Gilded Ashes is a dark fairytale retelling of Cinderella, with a twist of dark fantasy that I found more engaging than the romance itself.
Maia, the impoverished orphaned daughter of the noble Alastorides family, lived as a servant in her late father’s house. Her fairy godmother was the dead spirit of her own mother, who had died many years ago but never left; because at her deathbed, she had called upon the Gentle Lord, the prince of demons, and made a bargain with him.
The Lady Alastorides was depicted to have done this out of love; she had thought that to become a ghost would be a small price to pay to protect her little daughter. I call that hardcore, incurable insanity, for obvious reasons. The price to pay for striking bargains with evil would always be higher than one could ever foresee. And it was; Lady Alastorides obtained the power to control demons – the sight of which would drive humans mad - and she commanded them to destroy anyone who made Maia upset.
She had forgotten that ghosts have no pity. That’s how I learned to smile. Father married again, and I smiled. Father died, and I smiled. Stepmother slapped me for the first time, and I smiled so hard I thought my face would crack.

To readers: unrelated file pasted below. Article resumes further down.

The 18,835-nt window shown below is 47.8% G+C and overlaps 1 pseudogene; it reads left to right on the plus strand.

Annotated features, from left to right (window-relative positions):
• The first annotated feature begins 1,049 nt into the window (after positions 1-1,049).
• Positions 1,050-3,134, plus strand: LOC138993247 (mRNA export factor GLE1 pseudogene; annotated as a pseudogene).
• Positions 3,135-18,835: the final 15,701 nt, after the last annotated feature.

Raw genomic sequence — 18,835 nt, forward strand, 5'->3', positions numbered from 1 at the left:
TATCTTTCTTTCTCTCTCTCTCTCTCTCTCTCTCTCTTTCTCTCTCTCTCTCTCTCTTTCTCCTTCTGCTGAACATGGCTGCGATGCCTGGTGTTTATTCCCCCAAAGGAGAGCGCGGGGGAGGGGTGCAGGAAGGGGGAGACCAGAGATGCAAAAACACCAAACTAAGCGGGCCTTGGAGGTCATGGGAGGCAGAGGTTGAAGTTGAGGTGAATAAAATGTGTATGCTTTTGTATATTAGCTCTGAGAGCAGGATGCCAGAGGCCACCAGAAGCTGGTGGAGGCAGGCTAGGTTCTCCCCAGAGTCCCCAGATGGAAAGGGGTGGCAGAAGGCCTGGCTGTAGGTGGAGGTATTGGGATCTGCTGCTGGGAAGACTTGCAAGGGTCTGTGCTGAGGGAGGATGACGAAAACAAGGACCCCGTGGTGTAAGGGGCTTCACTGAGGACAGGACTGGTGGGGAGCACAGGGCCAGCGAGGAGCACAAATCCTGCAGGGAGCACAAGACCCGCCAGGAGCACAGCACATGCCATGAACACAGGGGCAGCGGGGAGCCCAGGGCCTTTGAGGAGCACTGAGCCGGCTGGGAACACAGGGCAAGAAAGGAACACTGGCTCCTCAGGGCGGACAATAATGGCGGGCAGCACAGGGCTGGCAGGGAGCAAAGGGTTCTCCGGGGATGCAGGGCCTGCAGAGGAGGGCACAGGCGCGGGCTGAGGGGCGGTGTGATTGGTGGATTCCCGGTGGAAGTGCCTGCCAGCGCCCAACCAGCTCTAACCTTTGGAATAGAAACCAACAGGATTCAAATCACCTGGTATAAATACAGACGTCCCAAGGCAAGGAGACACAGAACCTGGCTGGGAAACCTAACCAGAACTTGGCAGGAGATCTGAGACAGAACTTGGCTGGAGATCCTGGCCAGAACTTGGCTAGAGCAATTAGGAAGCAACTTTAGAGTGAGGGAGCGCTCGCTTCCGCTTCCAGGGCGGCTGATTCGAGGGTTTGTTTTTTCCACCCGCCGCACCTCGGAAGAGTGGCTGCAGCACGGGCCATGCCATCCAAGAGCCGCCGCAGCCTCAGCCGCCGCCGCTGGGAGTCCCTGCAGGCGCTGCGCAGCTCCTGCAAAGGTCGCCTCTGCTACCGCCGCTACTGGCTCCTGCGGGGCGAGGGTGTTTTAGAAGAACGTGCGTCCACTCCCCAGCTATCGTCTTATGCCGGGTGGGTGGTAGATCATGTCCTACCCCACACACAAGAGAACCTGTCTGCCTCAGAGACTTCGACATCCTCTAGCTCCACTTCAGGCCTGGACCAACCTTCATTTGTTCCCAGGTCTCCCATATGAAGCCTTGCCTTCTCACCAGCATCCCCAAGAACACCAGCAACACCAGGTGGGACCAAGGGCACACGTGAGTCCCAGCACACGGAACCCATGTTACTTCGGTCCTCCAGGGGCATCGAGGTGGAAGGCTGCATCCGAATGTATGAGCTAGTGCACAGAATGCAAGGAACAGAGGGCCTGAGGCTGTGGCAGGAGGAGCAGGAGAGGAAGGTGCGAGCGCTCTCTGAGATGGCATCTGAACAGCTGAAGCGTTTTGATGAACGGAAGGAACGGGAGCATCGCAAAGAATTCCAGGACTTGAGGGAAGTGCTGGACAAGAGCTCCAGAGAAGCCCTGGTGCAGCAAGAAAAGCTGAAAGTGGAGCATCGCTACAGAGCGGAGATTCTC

Actually, an astonishing ratio of characters in this novella made similar bargains due to reasons relating to a rather skewed perspective of love. However. Maia is not one of them.
“There are a lot of things I want,” I say quietly and deliberately. “But I think I will keep what I have.” The Gentle Lord laughs again. “Then you are wiser than many. Farewell, Maia. I do not think we will meet again.”
Lord Anax, heir to the dukedom of Sardis, had to choose a bride in the upcoming ball, whom he intended to pick at random. He snarked at everyone and behaved like a petulant spoilt brat; as Maia found when her stepsister tasked her to deliver secret letters to him.
“A letter? When your master could use the morning post? You’re here to spy or steal or—”
“A love letter,” I say. “From my lady.”
“Of course.” He releases me, looking disgusted. “Another young lady who saw me only once but loves me more than life itself. Or is she one of the ones who sees me almost every day and weeps in secret because I never lower my eyes to hers?”
“There are a lot of them?” I ask. I always imagined that girls with money and fathers would be less desperate.
“Oh, dozens, though your lady is the only one bold enough to write me directly. Most of them just recite poems to a nameless cruel beloved in my presence. Or they have their brothers write me letters demanding to know my intentions, since I was so profligate as to say ‘Good morning.’ So tell me: Was it love at first sight, or did I slowly grow in her heart like ivy?”
Overall the romance was rather boring, but the dialogue was quite amusing to read at times :D